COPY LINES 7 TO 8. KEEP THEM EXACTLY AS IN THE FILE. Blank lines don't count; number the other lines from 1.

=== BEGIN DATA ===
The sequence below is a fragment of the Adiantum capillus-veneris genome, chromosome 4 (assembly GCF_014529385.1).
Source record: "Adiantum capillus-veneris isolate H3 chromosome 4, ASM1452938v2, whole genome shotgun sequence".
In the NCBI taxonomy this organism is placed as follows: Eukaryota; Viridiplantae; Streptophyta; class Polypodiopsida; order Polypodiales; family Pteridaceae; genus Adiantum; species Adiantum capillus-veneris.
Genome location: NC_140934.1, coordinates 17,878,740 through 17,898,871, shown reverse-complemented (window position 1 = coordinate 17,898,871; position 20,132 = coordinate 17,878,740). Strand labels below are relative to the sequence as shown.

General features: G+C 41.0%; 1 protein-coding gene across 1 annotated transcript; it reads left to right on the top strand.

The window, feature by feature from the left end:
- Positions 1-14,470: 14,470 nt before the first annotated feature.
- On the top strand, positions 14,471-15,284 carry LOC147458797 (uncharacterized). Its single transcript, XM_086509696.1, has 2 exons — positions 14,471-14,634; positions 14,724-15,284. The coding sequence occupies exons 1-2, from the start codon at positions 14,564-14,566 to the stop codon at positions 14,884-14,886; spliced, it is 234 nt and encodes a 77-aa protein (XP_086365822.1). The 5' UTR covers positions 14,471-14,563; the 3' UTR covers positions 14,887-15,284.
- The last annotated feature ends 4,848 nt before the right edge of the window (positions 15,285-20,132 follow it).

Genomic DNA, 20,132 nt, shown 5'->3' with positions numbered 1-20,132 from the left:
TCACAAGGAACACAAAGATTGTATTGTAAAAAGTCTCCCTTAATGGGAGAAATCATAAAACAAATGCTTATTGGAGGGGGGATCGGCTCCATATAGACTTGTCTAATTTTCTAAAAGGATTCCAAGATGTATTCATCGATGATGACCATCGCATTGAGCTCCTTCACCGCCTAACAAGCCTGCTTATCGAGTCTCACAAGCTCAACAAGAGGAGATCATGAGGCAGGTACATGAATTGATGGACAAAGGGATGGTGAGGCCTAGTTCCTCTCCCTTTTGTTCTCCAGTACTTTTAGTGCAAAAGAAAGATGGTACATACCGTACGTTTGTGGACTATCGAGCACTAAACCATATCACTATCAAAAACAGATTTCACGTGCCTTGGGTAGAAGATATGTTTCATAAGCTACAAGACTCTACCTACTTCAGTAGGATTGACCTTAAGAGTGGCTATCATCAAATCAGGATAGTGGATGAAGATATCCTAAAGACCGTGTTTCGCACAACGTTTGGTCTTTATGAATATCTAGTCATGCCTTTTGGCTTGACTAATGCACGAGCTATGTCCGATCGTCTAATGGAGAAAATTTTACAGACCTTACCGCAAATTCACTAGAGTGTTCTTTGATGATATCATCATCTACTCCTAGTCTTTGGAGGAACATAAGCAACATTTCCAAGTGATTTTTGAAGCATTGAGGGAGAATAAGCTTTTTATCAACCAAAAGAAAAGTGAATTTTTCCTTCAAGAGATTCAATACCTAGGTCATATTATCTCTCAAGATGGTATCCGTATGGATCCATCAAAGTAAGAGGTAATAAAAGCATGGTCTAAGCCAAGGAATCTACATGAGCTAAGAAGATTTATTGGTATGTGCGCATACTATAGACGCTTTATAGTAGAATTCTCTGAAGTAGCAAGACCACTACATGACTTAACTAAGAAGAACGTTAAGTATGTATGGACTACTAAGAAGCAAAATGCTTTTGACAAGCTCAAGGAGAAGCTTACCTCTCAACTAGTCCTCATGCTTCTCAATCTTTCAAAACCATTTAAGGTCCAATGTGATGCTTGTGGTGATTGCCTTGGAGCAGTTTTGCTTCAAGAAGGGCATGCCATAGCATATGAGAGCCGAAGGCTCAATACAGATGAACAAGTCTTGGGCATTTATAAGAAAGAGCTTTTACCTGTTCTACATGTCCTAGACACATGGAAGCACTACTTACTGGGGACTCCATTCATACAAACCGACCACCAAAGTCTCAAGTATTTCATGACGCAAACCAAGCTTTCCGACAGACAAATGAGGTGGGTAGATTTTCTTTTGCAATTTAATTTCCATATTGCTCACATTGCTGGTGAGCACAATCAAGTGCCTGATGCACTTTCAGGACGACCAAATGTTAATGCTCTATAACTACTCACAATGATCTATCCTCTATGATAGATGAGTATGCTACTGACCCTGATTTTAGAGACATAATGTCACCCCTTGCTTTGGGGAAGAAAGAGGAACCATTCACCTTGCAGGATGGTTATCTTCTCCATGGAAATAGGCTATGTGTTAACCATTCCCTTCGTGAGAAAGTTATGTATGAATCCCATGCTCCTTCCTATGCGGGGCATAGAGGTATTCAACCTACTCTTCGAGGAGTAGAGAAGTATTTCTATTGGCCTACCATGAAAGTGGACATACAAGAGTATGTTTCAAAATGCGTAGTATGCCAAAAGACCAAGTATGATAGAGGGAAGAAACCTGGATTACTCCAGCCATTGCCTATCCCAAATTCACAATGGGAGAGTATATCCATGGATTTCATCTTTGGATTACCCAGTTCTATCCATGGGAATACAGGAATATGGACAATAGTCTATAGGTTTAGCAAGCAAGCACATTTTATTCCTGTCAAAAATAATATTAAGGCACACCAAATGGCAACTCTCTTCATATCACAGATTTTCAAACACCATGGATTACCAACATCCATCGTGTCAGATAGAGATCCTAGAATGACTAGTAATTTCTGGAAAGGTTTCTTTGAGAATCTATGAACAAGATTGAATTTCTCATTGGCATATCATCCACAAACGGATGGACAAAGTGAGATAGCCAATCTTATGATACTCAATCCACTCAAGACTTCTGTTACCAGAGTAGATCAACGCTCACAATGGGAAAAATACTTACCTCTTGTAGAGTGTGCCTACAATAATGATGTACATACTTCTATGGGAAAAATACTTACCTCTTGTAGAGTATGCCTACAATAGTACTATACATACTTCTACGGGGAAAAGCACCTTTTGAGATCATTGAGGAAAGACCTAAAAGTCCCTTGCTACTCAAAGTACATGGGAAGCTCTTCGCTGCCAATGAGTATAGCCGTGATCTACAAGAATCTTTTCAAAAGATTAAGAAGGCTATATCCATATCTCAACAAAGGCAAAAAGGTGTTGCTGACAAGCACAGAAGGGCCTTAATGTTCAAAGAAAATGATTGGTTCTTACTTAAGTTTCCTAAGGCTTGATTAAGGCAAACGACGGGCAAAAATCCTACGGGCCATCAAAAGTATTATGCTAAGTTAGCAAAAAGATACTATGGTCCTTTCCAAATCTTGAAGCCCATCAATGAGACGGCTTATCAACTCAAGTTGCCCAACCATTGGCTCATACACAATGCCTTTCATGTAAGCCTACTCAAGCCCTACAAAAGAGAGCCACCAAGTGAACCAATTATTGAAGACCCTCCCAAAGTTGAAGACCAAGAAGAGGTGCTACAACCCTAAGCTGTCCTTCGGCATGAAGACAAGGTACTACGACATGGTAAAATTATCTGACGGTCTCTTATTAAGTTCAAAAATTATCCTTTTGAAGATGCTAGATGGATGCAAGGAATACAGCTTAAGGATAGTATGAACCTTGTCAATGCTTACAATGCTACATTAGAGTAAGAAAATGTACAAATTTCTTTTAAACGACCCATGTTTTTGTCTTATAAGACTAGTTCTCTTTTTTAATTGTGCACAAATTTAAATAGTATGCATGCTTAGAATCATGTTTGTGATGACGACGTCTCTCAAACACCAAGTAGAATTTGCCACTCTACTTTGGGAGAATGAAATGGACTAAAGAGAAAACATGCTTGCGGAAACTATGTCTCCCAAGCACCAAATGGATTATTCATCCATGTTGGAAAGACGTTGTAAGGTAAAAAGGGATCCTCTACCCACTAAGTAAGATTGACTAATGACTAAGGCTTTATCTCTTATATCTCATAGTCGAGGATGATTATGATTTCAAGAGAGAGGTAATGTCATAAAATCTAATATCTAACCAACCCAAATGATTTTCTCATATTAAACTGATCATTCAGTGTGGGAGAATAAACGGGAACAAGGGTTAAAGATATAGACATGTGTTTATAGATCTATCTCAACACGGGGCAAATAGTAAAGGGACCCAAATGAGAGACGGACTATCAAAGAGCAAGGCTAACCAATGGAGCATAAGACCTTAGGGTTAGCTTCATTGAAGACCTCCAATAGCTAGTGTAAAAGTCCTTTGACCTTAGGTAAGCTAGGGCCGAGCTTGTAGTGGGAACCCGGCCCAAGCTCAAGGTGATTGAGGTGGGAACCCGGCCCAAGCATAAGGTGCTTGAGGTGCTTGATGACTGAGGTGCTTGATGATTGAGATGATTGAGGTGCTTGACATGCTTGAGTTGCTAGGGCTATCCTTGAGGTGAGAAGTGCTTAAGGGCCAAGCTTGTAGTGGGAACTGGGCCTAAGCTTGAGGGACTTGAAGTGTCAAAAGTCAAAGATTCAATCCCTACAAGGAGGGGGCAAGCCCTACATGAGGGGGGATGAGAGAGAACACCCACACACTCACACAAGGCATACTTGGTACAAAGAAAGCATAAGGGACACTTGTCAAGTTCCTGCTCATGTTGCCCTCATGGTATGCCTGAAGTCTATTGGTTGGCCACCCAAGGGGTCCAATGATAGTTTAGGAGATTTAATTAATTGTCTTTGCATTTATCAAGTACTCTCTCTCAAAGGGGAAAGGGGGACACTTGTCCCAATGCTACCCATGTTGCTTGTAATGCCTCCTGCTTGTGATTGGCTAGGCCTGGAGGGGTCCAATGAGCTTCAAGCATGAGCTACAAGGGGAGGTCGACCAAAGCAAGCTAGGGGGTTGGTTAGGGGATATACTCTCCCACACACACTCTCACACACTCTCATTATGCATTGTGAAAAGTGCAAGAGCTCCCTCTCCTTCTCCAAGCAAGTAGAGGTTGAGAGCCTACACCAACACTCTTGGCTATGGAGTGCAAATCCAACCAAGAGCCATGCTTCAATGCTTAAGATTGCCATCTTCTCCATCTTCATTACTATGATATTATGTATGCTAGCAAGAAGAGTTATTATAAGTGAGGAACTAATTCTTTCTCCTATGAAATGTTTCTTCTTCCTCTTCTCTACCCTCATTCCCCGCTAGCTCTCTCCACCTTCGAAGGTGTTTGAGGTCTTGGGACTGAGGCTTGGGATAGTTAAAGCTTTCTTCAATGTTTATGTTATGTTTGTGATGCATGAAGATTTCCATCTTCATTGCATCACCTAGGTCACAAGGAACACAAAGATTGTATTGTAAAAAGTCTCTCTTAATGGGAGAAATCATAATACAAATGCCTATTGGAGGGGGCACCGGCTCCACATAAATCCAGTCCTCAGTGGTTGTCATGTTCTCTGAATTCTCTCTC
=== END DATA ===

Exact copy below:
- Positions 1-14,470: 14,470 nt before the first annotated feature.
- On the top strand, positions 14,471-15,284 carry LOC147458797 (uncharacterized). Its single transcript, XM_086509696.1, has 2 exons — positions 14,471-14,634; positions 14,724-15,284. The coding sequence occupies exons 1-2, from the start codon at positions 14,564-14,566 to the stop codon at positions 14,884-14,886; spliced, it is 234 nt and encodes a 77-aa protein (XP_086365822.1). The 5' UTR covers positions 14,471-14,563; the 3' UTR covers positions 14,887-15,284.